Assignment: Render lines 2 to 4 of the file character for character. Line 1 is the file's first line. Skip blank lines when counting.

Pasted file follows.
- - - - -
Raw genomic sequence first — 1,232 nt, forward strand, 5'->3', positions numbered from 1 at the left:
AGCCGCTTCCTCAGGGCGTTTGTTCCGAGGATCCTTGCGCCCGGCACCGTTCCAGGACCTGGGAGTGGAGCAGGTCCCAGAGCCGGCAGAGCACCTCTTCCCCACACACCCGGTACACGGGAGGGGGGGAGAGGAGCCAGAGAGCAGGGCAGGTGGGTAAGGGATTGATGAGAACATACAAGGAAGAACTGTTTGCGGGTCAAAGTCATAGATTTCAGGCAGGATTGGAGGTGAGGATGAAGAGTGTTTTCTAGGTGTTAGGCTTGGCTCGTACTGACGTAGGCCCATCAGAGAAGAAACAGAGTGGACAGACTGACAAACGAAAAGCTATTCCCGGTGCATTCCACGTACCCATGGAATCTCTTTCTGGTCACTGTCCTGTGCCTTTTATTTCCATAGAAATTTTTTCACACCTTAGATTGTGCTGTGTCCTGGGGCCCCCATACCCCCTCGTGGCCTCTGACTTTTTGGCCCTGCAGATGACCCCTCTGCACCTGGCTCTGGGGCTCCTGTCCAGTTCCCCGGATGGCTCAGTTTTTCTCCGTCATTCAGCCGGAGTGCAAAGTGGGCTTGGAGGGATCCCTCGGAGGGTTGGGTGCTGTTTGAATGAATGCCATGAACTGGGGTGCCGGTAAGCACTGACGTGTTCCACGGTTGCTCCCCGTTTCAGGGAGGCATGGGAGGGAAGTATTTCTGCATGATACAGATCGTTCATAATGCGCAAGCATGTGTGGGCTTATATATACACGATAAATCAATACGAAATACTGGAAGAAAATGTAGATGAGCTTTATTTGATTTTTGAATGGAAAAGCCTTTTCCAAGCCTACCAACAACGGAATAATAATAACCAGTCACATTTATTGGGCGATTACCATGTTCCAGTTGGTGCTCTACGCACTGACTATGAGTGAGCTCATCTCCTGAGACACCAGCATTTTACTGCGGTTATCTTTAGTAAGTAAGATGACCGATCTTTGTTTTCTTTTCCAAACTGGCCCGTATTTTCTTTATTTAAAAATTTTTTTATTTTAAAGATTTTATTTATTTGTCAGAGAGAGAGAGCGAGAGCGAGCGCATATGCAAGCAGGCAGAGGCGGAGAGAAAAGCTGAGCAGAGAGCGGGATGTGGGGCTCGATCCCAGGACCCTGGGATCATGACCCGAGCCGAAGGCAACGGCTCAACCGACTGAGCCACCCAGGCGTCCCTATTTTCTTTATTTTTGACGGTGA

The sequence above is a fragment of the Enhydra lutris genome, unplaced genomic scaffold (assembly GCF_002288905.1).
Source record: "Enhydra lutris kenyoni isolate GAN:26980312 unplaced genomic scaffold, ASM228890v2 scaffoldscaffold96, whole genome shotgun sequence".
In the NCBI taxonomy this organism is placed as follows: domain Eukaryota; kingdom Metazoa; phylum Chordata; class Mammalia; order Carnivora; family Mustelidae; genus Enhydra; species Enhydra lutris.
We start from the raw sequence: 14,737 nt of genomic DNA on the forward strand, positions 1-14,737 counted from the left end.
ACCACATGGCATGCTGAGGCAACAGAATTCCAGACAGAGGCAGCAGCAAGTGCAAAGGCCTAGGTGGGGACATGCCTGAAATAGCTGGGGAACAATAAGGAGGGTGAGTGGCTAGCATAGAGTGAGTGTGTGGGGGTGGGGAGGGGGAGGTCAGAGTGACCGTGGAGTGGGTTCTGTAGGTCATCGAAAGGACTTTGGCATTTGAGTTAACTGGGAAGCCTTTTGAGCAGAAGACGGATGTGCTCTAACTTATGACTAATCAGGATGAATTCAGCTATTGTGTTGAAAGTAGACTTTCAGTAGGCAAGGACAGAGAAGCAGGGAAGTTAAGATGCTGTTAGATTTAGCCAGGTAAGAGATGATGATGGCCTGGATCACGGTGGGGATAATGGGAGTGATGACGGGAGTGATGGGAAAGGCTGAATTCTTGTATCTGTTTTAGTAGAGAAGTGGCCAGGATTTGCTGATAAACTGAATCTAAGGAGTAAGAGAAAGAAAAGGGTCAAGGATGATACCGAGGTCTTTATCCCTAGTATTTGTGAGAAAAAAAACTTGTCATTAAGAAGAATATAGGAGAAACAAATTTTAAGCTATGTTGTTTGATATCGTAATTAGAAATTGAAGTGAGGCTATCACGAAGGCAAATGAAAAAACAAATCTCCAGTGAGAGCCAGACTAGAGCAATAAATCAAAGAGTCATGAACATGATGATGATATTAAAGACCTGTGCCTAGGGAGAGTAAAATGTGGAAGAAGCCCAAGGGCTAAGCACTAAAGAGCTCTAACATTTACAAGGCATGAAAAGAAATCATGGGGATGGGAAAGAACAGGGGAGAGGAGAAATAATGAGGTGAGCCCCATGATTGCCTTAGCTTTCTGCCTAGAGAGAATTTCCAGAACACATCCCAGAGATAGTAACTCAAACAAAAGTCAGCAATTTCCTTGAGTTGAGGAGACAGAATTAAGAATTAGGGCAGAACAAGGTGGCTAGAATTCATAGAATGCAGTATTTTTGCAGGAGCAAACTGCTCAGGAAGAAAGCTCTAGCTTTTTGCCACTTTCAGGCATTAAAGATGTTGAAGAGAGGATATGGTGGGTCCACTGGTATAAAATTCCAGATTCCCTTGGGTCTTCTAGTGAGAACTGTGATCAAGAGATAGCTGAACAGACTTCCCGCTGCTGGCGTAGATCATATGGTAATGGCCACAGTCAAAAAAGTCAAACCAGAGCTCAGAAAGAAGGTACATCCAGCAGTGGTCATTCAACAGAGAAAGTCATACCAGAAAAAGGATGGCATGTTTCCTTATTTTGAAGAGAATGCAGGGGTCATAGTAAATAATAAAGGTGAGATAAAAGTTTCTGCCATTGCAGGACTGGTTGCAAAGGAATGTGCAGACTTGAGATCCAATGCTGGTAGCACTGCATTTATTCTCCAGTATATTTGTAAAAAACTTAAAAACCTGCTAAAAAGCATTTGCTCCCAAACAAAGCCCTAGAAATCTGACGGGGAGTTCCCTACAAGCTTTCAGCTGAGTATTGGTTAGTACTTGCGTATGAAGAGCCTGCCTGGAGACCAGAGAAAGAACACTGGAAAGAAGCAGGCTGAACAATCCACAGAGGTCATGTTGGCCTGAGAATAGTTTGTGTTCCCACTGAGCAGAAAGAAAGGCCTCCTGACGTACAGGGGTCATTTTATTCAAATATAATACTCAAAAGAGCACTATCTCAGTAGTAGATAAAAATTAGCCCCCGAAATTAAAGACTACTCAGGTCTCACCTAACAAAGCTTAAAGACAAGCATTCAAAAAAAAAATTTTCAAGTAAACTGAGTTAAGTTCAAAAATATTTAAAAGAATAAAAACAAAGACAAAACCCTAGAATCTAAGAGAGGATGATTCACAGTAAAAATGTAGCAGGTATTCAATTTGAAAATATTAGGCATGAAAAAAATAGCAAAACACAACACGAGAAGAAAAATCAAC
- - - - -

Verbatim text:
AGCCGCTTCCTCAGGGCGTTTGTTCCGAGGATCCTTGCGCCCGGCACCGTTCCAGGACCTGGGAGTGGAGCAGGTCCCAGAGCCGGCAGAGCACCTCTTCCCCACACACCCGGTACACGGGAGGGGGGGAGAGGAGCCAGAGAGCAGGGCAGGTGGGTAAGGGATTGATGAGAACATACAAGGAAGAACTGTTTGCGGGTCAAAGTCATAGATTTCAGGCAGGATTGGAGGTGAGGATGAAGAGTGTTTTCTAGGTGTTAGGCTTGGCTCGTACTGACGTAGGCCCATCAGAGAAGAAACAGAGTGGACAGACTGACAAACGAAAAGCTATTCCCGGTGCATTCCACGTACCCATGGAATCTCTTTCTGGTCACTGTCCTGTGCCTTTTATTTCCATAGAAATTTTTTCACACCTTAGATTGTGCTGTGTCCTGGGGCCCCCATACCCCCTCGTGGCCTCTGACTTTTTGGCCCTGCAGATGACCCCTCTGCACCTGGCTCTGGGGCTCCTGTCCAGTTCCCCGGATGGCTCAGTTTTTCTCCGTCATTCAGCCGGAGTGCAAAGTGGGCTTGGAGGGATCCCTCGGAGGGTTGGGTGCTGTTTGAATGAATGCCATGAACTGGGGTGCCGGTAAGCACTGACGTGTTCCACGGTTGCTCCCCGTTTCAGGGAGGCATGGGAGGGAAGTATTTCTGCATGATACAGATCGTTCATAATGCGCAAGCATGTGTGGGCTTATATATACACGATAAATCAATACGAAATACTGGAAGAAAATGTAGATGAGCTTTATTTGATTTTTGAATGGAAAAGCCTTTTCCAAGCCTACCAACAACGGAATAATAATAACCAGTCACATTTATTGGGCGATTACCATGTTCCAGTTGGTGCTCTACGCACTGACTATGAGTGAGCTCATCTCCTGAGACACCAGCATTTTACTGCGGTTATCTTTAGTAAGTAAGATGACCGATCTTTGTTTTCTTTTCCAAACTGGCCCGTATTTTCTTTATTTAAAAATTTTTTTATTTTAAAGATTTTATTTATTTGTCAGAGAGAGAGAGCGAGAGCGAGCGCATATGCAAGCAGGCAGAGGCGGAGAGAAAAGCTGAGCAGAGAGCGGGATGTGGGGCTCGATCCCAGGACCCTGGGATCATGACCCGAGCCGAAGGCAACGGCTCAACCGACTGAGCCACCCAGGCGTCCCTATTTTCTTTATTTTTGACGGTGA

The sequence above is a fragment of the Enhydra lutris genome, unplaced genomic scaffold (assembly GCF_002288905.1).
Source record: "Enhydra lutris kenyoni isolate GAN:26980312 unplaced genomic scaffold, ASM228890v2 scaffoldscaffold96, whole genome shotgun sequence".